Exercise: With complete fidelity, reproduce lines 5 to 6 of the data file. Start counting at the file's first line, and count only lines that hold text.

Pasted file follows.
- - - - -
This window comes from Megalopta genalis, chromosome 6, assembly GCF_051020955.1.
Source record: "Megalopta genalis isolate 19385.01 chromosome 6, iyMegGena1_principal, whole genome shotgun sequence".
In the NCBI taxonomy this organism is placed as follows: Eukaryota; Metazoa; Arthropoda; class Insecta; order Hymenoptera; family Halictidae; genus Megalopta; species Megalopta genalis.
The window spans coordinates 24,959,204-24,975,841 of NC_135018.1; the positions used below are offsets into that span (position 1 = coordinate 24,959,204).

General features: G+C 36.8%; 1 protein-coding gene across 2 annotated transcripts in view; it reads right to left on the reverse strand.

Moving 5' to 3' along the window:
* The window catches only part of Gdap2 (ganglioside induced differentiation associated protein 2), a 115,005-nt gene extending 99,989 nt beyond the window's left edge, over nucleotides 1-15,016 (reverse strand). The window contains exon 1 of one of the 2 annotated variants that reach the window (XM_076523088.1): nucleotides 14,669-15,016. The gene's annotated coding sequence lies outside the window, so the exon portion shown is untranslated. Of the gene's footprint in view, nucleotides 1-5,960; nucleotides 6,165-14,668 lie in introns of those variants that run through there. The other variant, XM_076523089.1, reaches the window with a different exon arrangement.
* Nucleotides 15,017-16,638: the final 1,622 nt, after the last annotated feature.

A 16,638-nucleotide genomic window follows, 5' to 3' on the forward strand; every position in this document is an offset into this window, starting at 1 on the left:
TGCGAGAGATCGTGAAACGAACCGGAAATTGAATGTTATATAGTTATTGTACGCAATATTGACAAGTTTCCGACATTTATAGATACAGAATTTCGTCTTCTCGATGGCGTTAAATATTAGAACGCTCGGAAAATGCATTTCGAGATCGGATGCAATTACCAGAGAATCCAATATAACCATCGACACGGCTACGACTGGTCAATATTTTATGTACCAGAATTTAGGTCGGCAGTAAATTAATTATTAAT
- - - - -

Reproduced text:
General features: G+C 36.8%; 1 protein-coding gene across 2 annotated transcripts in view; it reads right to left on the reverse strand.

Moving 5' to 3' along the window: